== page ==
https://doi.org/10.7554/eLife.47177.010
Figure 3—source data 1

Relates to Figure 3.

Parcellation result (k = 3 to 6) of left and right hemispheres combined ROI.

https://doi.org/10.7554/eLife.47177.011

Primary olfactory cortical functional connectivity does not statistically differ between hemispheres

Our next step was to examine the whole-brain functional connectivity profiles of the different primary olfactory subregions. Prior to performing this analysis, we first determined whether to use hemispherically combined clusters, or hemispherically distinct clusters. We reasoned that if connectivity profiles of left and right primary olfactory areas did not statistically differ, then they should not be analyzed separately. We therefore conducted a lateralization-index analysis to directly statistically compare connectivity patterns across hemispheres. The lateralization index was defined as (Zleft – Zright)/(Zleft + Zright), where Zleft and Zright were the functional connectivity maps for the left and right seed regions, respectively. We found no statistically significant difference between whole-brain connectivity maps for the corresponding left and right primary olfactory subregions (Figure 4—figure supplement 1) (threshold-free cluster enhancement (TFCE) corrected p>0.001). Based on this result, all proceeding analyses were conducted using combined ROIs of corresponding left and right subregions.

Distinct whole-brain human olfactory networks

The fact that primary olfactory subregions were accurately anatomically parcellated based on their functional connectivity profiles suggests that they form distinct, parallel olfactory networks. To examine these functional networks, we produced whole-brain maps of the non-overlapping brain areas exhibiting functional connectivity with each subregion. To do this, we first applied a statistical threshold to the whole-brain functional connectivity map for each subregion (TFCE corrected p<0.001), and binarized them (assigned a value of 1 or 0). This resulted in four distinct whole-brain maps. We then further masked them according to whether each voxel exhibited statistically significant functional connectivity with a single subregion or with multiple subregions. This produced two maps of functional connectivity: one with the unique connectivity patterns for each subregion, and the other with connectivity patterns shared by multiple subregions. The complete list of areas showing subregion-specific connectivity is contained in Table 1.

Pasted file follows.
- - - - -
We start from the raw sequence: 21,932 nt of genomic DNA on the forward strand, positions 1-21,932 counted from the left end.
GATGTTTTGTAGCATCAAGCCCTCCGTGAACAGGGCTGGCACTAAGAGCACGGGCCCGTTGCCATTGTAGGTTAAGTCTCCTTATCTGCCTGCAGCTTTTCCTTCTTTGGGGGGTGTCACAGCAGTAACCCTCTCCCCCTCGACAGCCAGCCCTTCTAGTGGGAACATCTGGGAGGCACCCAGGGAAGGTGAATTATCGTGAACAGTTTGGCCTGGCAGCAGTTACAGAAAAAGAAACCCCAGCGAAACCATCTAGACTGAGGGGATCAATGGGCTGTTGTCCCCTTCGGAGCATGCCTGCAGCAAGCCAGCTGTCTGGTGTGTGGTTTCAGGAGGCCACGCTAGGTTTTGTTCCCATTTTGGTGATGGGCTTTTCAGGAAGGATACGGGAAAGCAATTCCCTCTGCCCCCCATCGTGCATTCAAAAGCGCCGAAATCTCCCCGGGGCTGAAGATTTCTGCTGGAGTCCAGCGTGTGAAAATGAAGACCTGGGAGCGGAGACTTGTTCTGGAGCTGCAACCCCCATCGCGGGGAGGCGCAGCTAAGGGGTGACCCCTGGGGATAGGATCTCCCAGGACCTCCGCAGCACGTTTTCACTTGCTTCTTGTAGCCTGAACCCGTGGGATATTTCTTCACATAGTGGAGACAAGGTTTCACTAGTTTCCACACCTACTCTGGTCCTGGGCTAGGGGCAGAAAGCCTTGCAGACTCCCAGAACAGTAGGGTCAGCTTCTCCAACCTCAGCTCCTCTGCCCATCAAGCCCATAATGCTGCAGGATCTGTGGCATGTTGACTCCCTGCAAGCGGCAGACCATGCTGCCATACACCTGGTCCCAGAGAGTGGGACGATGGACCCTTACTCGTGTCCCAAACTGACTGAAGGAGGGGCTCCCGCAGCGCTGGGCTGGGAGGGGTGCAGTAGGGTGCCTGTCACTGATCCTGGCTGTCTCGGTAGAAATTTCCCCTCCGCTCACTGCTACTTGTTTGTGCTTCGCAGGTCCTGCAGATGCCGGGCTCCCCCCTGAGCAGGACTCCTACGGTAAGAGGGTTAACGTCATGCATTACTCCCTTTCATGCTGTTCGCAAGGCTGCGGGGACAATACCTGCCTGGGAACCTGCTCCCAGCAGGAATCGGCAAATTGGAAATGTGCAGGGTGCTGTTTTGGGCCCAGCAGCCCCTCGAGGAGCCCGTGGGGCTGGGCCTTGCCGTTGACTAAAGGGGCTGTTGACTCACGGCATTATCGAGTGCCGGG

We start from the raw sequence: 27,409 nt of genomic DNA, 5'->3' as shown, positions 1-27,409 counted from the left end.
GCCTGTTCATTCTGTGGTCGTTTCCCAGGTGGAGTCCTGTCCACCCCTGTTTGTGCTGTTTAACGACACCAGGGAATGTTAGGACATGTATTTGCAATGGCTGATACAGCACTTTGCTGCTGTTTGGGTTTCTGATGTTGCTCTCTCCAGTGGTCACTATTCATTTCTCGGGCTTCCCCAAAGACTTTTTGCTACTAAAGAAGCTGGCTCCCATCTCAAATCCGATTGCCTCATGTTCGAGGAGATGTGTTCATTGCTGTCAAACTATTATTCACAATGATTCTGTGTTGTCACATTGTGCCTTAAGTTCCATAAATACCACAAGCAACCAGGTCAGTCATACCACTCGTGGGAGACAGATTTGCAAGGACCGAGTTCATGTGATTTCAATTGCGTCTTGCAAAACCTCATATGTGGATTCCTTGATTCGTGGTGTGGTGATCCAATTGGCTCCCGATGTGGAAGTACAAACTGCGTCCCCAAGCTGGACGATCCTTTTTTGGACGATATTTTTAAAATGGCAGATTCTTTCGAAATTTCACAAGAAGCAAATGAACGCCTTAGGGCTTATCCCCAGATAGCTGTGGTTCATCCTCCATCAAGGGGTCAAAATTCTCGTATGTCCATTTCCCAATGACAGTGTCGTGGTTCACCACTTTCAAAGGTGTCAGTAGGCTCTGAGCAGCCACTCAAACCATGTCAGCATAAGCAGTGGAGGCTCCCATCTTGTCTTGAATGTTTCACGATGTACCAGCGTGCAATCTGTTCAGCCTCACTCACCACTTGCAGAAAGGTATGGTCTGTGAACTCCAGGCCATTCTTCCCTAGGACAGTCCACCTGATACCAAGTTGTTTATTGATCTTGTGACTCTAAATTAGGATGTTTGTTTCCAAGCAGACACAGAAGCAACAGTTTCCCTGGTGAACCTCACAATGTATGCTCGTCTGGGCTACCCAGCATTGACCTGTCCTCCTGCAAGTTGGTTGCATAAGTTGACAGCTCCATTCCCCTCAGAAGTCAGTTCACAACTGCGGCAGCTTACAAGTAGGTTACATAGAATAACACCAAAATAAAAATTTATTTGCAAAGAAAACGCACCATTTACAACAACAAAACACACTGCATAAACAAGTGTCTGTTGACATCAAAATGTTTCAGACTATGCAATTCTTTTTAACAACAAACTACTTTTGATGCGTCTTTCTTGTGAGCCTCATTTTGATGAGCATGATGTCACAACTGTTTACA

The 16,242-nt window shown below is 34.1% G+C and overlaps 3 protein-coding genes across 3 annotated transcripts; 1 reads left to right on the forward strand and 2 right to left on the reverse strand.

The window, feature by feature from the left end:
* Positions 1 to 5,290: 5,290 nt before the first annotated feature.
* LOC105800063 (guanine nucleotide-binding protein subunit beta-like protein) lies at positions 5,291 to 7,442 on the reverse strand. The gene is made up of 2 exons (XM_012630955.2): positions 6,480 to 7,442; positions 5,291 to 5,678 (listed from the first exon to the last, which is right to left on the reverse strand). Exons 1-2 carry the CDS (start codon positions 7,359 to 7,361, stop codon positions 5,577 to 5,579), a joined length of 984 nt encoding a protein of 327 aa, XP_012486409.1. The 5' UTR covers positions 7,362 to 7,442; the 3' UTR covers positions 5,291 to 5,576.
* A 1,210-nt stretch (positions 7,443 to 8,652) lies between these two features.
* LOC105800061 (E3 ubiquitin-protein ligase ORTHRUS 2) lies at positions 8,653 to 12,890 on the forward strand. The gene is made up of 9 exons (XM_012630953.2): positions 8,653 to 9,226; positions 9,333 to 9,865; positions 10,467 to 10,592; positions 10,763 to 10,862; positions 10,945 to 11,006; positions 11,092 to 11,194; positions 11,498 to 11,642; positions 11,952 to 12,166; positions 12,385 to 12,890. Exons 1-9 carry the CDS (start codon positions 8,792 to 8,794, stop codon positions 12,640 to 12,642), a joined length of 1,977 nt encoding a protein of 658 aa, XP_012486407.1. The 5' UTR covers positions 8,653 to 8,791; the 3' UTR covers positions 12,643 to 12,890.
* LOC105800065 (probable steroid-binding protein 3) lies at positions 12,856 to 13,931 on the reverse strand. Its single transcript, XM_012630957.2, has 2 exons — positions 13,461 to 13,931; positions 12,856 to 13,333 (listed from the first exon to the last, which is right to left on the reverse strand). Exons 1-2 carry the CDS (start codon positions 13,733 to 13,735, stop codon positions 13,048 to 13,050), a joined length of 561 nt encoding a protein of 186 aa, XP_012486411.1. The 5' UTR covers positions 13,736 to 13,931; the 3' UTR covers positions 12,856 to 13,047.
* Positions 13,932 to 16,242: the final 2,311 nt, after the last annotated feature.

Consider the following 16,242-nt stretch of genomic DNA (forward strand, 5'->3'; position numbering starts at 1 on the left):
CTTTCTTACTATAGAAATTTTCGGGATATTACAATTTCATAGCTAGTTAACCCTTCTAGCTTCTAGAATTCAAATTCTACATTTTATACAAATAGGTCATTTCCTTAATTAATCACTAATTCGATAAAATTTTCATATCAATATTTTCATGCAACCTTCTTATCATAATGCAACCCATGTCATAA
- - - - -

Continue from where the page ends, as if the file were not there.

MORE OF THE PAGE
Table 1
Summary of functional connectivity results.
https://doi.org/10.7554/eLife.47177.012
Volume (mm3)
LabelOverlapAONTUBPirFPirT
Frontal Orbital Cortex25923000144-1048
Frontal Medial Cortex9921120---
Cingulate Gyrus2760200802304-
Insular Cortex384496-224832
Subcallosal Cortex3632616---
Caudate136120-2024-
Paracingulate Gyrus1336-2600--
Parahippocampal Gyrus296-464-2584
Temporal Pole328---9184
Putamen1368--337696
Hippocampus1176--1361448
Amygdala2120----
Accumbens336----
Planum Polare-248--480
Frontal Pole-27921504-736
Temporal Fusiform Cortex-688352-1240
Inferior Frontal Gyrus-208---
Inferior Temporal Gyrus-1224--248
Heschl's Gyrus (includes H1 and H2)-80--208
Planum Temporale-104--96
Brainstem--592-6056
Thalamus--1201384-
Pallidum---504-
Precentral Gyrus---1616-
Postcentral Gyrus---216296
Frontal Operculum Cortex---128336
Central Opercular Cortex---224376
Supramarginal Gyrus---808-
Juxtapositional Lobule Cortex---1104-
Superior Frontal Gyrus----128
Temporal Occipital Fusiform Cortex----344
Superior Temporal Gyrus----1464
Middle Temporal Gyrus----1368
Angular Gyrus----256
Parietal Operculum Cortex----640
  1. The volumes of statistically significant voxels in each brain region are shown for overlapping and subregion-specific clusters. The Overlap column does not include subregion-specific regions. - indicates volume less than 80 mm3 (10 voxels). Atlas query was conducted with FSL's HarvardOxford-cort-maxprob-thr50-2mm and HarvardOxford-sub-maxprob-thr50-2mm atlases. AON, anterior olfactory nucleus; TUB, olfactory tubercle; PirF, frontal piriform cortex; PirT, temporal piriform cortex.

Table 1—source data 1